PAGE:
On Monday morning, 18 August 2014, in the eastern sky before sunrise you’ll see a very close conjunction of the two brightest planets, Venus and Jupiter.
They’ve been shining brightly in the pre-dawn sky for a while now, but as they trace out their separate orbits around the Sun they appear to move relative to one another, Venus the faster of the two. And they’re getting closer every day, until on Monday 18 August they’ll be at their closest, only 12 arcminutes apart, about one third of the diameter of the Moon.
This is closest conjunction in 15 years, and will be a very striking sight in the morning sky, but you’ll need to be up and about early to see it, about an hour before sunrise, around 0450 BST (sunrise is around 0550BST for most of the UK – Orkney gets an earlier sunrise at 0535, while the southwest of England have to wait till around 0605).
If you’ve got a pair of binoculars and a tripod, or even better a telescope, it’s really worth looking at these two planets. Venus is the brighter of the two, shining about twice as brightly as Jupiter through the morning twilight, but if you can magnify them (and you’ll catch them in the same field of view in a pair of binoculars), then Jupiter will be around three times the diameter of Venus (30 arcseconds compared to 10), and you’ll see Jupiter’s four largest moons as tiny points of light near the giant planet.
Don’t worry if you’re clouded out, or if you sleep in, on Monday morning; they’ll be close together in the pre-dawn sky for a few days afterwards too.
This evening, and for the next few evenings, just as the sky begins to darken after sunset, you’ve got a chance to see three of the five naked-eye planets side by side.
The two brightest naked eye planets (Venus and Jupiter) are close together, separated by only a few degrees, closing to 1° on 28 May (in what we call a conjunction). This should make them very easy to spot, low in the NW from around 30 minutes after sunset. In fact they’re close enough together that you could fit them both in one binocular field of view.
Mercury, however, might be trickier to spot. As the faintest naked-eye planet it will lurk in the twilight sky unseen for many people, just above the two brighter planets.
Remember, if you’re observing with binoculars or a telescope make sure you wait until the Sun has fully set
If you’ve been outside in the evening over the past few weeks you’ll have noticed that there are two very bright “stars” close together, following the Sun as they set one after the other in the west. Those two bright dots are not stars at all; they’re planets. The brighter of the two is Venus, which at the moment is below and to the right of the other dot, which is Jupiter.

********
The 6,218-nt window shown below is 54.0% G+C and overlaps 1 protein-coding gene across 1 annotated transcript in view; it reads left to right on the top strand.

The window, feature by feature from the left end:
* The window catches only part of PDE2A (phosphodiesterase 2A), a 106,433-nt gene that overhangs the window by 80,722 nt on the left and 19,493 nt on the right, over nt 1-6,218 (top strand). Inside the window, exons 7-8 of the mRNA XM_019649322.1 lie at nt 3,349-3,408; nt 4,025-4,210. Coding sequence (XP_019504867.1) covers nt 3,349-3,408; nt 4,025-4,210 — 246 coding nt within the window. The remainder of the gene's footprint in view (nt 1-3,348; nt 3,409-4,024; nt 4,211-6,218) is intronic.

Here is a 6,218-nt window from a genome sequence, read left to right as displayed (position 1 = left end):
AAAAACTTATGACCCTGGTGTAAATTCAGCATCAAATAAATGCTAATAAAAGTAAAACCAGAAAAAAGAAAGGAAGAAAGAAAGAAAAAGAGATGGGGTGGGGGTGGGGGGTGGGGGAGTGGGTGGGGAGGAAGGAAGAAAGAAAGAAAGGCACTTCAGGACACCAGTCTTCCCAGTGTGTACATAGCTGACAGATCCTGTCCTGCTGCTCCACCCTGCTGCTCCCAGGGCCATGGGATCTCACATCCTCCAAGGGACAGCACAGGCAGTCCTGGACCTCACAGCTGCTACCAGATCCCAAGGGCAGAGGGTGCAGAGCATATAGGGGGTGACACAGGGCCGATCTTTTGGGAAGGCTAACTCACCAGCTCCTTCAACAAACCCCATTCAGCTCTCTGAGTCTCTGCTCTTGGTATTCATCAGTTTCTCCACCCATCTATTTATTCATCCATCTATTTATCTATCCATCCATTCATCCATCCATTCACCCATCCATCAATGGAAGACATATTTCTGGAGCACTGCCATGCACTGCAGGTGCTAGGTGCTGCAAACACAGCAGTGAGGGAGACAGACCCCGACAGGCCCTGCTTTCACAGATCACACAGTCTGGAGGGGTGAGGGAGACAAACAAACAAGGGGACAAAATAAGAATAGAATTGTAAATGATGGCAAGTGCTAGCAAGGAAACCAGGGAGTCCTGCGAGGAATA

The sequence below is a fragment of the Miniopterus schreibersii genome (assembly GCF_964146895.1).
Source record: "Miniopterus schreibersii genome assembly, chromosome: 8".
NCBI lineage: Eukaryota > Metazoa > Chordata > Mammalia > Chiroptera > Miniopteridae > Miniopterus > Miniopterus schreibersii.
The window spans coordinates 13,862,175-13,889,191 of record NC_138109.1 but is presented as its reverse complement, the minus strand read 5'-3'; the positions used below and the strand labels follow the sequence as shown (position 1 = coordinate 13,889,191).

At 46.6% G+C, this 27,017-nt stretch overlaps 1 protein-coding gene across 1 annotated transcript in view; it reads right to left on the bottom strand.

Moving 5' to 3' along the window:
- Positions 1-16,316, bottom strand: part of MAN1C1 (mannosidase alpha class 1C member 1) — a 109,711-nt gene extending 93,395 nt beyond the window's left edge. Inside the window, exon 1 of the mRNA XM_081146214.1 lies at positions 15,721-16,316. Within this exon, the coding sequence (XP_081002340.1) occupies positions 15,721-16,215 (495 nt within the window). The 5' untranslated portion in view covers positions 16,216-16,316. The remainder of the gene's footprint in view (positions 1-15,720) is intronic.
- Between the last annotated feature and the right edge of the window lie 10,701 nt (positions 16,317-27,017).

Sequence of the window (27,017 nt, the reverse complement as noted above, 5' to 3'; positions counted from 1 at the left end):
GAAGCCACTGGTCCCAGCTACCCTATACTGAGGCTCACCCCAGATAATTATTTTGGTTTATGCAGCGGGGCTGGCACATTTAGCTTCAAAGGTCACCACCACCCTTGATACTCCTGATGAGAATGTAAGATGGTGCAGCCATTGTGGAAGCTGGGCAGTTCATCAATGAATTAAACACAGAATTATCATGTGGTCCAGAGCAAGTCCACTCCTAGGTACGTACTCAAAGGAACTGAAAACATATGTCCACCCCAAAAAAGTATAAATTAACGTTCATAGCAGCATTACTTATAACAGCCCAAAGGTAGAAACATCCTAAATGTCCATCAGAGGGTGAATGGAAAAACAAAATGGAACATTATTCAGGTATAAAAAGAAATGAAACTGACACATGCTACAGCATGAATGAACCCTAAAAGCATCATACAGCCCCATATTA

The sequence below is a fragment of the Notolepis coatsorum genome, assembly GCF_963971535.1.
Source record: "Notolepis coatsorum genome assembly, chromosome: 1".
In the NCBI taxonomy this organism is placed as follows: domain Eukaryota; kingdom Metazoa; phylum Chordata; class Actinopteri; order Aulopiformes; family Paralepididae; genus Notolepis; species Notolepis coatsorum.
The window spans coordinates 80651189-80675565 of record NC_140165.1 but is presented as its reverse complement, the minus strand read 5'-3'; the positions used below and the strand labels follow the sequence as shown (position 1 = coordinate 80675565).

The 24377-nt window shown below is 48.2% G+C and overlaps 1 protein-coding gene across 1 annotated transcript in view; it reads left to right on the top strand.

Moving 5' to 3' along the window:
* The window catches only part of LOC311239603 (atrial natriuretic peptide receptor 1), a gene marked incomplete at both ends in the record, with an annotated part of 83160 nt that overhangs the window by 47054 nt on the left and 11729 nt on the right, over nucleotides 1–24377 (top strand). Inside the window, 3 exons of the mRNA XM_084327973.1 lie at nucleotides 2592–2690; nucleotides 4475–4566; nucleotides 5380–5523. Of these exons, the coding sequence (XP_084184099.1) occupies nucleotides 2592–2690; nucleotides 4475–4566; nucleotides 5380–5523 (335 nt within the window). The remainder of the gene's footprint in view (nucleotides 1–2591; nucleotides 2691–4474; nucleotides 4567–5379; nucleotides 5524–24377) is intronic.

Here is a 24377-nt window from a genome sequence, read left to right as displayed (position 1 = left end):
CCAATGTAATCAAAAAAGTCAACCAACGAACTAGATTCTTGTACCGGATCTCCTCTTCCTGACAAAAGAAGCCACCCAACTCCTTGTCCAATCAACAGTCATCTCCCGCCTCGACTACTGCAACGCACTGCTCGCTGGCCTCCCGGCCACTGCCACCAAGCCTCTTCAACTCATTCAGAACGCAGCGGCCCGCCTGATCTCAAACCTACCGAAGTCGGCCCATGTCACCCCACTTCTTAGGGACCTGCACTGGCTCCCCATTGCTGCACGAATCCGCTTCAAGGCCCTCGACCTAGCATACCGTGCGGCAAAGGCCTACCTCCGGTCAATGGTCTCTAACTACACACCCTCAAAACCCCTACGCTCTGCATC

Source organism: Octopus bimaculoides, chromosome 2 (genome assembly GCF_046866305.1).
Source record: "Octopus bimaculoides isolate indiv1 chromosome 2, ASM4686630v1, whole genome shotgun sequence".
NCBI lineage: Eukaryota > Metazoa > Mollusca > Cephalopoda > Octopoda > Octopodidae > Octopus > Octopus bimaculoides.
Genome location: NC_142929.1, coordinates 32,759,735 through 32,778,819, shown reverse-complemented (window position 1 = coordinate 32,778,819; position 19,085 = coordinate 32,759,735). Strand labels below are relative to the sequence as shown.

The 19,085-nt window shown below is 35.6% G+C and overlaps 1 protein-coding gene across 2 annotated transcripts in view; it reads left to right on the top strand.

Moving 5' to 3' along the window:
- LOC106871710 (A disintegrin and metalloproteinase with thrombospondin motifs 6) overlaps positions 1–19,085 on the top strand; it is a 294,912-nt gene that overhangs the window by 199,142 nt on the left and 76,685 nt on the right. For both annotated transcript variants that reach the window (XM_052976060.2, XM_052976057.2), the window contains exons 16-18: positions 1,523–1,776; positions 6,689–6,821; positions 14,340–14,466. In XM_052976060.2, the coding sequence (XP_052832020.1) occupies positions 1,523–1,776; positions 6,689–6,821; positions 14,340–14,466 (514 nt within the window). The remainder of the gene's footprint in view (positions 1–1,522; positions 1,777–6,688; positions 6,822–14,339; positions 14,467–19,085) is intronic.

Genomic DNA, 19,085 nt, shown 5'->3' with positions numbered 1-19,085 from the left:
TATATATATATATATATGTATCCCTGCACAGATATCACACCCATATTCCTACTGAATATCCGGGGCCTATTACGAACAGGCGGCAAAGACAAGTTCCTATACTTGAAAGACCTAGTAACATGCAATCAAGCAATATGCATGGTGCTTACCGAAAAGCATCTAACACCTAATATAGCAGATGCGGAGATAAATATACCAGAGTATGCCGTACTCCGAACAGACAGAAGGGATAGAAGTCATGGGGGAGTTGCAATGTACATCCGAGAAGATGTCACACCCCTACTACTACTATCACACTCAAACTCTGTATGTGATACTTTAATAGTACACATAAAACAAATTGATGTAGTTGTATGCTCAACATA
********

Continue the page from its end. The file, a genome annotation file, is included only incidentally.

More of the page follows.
Tonight they are around ten degrees apart in the sky, but over the next week they’ll get closer and closer, as Venus whizzes and Jupiter crawls round the Sun, until on 15 March they’ll be in conjunction, only 3 degrees apart.
On the days either side of 15 March (say between 08 and 19 March) they’ll be very close too. In fact it’s worth watching this celestial merry-go-round in action every clear evening over the next few weeks as the planets move towards and then away from each other in the sky. Towards the end of March though it’ll become harder to see them both as they disappear into the glare of sunset. If you’ve got clear skies and a good western horizon it’s worth looking out for the thin crescent Moon which will appear between the two planets on the night of 25 March.
Venus, the second planet out from the Sun, is about the same size as the Earth, just a little smaller. It’s the hottest planet in the solar system, with a thick atmosphere of carbon dioxide gas (94.6% is CO2, the rest is mainly nitrogen) which traps most of the light from the Sun that shines on it, super-heating the atmosphere to around 460°C (733K). At ground level this thick, hot atmosphere creates a pressure over 90 times greater than sea-level pressure on Earth. High in Venus’ atmosphere float clouds of sulphuric acid, which is all we see when we look at Venus from the Earth.
Seen from here on Earth, the size and shape of Venus in our sky changes as we both orbit the Sun. At its closest to Earth Venus is “only” 38 million km away, and its disk is 66 arc seconds across, while at its furthest from us it’s 260 million km away, and it shrinks to around 10 arc seconds. On top of this, its phase changes from full (when it’s directly opposite the Sun as seen from Earth) to new (when it’s directly between us and the Sun) and back again. Of course when it’s in either of these positions we won’t see it, as it will be in the sky right next to the Sun. We see Venus best when it’s far to the west of the Sun (when it’s seen in the evening) or far to the east (when it’s seen in the morning). The furthest west and east points as seen from Earth are called maximum elongation, and at these points Venus presents a half phase to us.
Due to the reflectivity of its clouds, and its proximity to us, Venus is the brightest planet as seen from Earth. Venus appears brightest in our sky, at around -4.5 magnitudes, when it’s 68 million miles from us and presents a crescent phase.
During the 15 March conjunction Venus will have a brightness of -4.2 magnitudes.
Tonight, just after sunset, Venus, Jupiter and a thin crescent Moon will line up in the evening sky. If you’ve got clear views towards the west it’s really worth a look.
Thanks to the excellent Starwalk app for the above image.